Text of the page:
How can you "expect" to know if you need to pay quarterly taxes? I am on a university fellowship where there is no withholding. I am married, filing jointly. To file quarterly, my understanding from a previous question here is that I need to expect to owe at least $1000 for 2023. If I don't know this per se but end up owing more than that, will I still be penalized with late fees for not having filed quarterly in the first place?

And if I do file quarterly, what documentation do I need? My wife receives her W2 only once per year along with our 1099-INTs, and I receive no tax forms from my university documenting my fellowship (this seems strange, but I have checked this multiple times with them). We are both US citizens, if that matters.

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    You don't file a complete return, you go through the 1040-ES form to "guesstimate" how much tax you may owe, send in quarterly payments, and by April of 2024 file a complete 1040 return and either owe a bit or get some back...
    – Jon Custer
    Commented May 30, 2023 at 22:16
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    Pay the amount with the remaining 'quarterly' payments and all is good... And, if your state has income tax, yes, they most likely would want it as well...
    – Jon Custer
    Commented May 30, 2023 at 22:23
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    tax liability is your "total tax" line
    – littleadv
    Commented May 30, 2023 at 23:15
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    (@JonCuster) Note 'quarterly' is April 15, June 15, Sept. 15, Jan. 15 -- not equal quarters. OP: if you do end up needing estimated payments (tax less withholding and credits > 1k) and didn't pay Q1 timely you will owe a penalty for the underpaid portion and time. Example: if your taxable income will be $50k and tax $5560, and your wife's withholding covers half of it, your required Q1 payment was $625. If you pay that today (which you can) it is 45 days late, so the penalty will be about five dollars. Which they may waive -- just sending a collection letter costs them almost that much. Commented May 31, 2023 at 2:32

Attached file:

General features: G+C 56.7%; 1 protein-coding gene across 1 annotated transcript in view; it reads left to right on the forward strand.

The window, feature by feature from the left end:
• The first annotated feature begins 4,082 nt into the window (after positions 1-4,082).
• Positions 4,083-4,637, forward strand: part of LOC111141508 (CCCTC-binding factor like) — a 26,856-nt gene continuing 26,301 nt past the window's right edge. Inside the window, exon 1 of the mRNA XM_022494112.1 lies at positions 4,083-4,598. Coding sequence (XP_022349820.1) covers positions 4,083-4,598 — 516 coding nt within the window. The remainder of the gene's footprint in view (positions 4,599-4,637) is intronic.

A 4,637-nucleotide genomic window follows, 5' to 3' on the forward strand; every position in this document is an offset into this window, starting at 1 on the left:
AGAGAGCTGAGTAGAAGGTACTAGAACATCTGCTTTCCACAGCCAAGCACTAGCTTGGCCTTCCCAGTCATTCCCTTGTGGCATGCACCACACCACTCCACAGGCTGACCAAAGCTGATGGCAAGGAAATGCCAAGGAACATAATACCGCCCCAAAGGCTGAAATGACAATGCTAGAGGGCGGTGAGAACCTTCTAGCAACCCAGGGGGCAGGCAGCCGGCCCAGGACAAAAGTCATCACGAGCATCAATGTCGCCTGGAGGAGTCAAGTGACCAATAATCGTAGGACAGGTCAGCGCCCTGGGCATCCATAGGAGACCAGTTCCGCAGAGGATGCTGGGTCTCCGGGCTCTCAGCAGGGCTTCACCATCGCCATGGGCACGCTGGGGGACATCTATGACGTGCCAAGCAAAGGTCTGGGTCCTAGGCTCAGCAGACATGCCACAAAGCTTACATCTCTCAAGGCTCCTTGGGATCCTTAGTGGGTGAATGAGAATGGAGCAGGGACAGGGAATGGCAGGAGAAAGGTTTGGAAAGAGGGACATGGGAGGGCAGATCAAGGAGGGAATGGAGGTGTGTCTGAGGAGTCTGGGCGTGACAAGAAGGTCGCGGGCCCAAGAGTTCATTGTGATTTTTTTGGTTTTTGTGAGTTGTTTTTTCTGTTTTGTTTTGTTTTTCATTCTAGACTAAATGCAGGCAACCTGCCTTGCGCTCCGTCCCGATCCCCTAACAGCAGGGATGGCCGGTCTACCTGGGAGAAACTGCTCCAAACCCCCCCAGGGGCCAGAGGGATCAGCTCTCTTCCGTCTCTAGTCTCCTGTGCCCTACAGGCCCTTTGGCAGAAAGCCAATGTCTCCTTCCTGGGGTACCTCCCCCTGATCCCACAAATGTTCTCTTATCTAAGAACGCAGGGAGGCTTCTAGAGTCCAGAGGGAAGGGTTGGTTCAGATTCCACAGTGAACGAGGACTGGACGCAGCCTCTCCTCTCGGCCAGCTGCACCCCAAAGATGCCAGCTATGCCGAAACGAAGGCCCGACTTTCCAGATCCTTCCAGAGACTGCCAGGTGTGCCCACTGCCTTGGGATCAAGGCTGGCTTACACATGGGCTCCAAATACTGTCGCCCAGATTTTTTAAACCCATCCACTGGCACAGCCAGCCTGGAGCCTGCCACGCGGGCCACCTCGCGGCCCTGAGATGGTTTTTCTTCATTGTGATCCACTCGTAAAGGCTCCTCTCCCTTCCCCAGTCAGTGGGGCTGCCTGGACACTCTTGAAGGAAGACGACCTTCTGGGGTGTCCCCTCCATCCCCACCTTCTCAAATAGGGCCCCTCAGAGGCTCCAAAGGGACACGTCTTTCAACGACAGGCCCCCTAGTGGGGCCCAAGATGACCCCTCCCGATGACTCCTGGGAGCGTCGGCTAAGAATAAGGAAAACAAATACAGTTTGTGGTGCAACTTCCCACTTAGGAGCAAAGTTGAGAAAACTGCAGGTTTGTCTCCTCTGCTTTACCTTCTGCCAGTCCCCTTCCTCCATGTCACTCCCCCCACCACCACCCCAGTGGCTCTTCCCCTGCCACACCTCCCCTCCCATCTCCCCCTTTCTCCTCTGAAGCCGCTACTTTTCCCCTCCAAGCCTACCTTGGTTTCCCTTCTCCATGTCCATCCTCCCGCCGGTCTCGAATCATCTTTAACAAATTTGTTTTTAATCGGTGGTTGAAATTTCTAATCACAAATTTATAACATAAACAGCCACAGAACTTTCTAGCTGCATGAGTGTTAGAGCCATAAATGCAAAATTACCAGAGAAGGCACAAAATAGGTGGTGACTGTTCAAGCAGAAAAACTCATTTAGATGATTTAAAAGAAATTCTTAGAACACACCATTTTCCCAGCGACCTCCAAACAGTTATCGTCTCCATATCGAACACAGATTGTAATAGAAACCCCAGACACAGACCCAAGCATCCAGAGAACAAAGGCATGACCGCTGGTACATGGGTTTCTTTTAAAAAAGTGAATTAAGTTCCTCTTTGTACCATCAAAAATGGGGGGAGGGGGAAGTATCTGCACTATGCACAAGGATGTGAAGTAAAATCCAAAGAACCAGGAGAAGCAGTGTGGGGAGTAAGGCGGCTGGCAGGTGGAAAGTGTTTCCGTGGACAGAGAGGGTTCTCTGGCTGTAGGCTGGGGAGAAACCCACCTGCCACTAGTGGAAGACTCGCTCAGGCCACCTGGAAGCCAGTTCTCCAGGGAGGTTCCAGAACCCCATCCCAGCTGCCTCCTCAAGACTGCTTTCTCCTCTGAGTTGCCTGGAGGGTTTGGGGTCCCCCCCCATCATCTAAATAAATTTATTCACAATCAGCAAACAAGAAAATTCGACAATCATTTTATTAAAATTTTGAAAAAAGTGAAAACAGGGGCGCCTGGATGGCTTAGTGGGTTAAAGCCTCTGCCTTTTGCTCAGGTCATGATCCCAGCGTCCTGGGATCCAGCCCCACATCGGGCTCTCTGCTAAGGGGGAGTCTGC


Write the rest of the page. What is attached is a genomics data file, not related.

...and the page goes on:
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    @dave_thompson_085 - indeed. Also one could just increase the wife's withholding to cover the entire anticipated tax bill, and make no quarterly payments. Easier to budget for as well.
    – Jon Custer
    Commented May 31, 2023 at 12:27

1 Answer 1


In the previous question I provided the link to the IRS estimated payments calculator. You can use it to make the calculations that you need. Generally, you should have at least a rough idea of what your income is, but there are special cases for folks with unpredictable income patters (and yes, you can pay different amounts in different quarters, depending on your income patterns).

To pay the estimated taxes you'll use the form 1040ES. You then report the paid amounts on your annual 1040. There's no documentation necessary, however if you end up not paying enough estimated taxes or withholding you may be subject to the underpayment penalty.

W2 is legally required because of the FICA/income tax withholding requirements. Since there are no withholding requirements for the fellowship, you're not getting any "tax" document. You are still getting payslips/have deposit records or have some other documentation about your fellowship, so you can use this as your reference.

  • Or there's a 'safe harbor' -- if predicting what your income and tax will be for this year is too hard, you can make estimated payments equalling 100% of your liability for last year (110% if AGI above $150k) and even if you end up next April owing more in tax there will be no 'underpayment' (form 2210) penalty -- only the tax. Commented May 31, 2023 at 2:34

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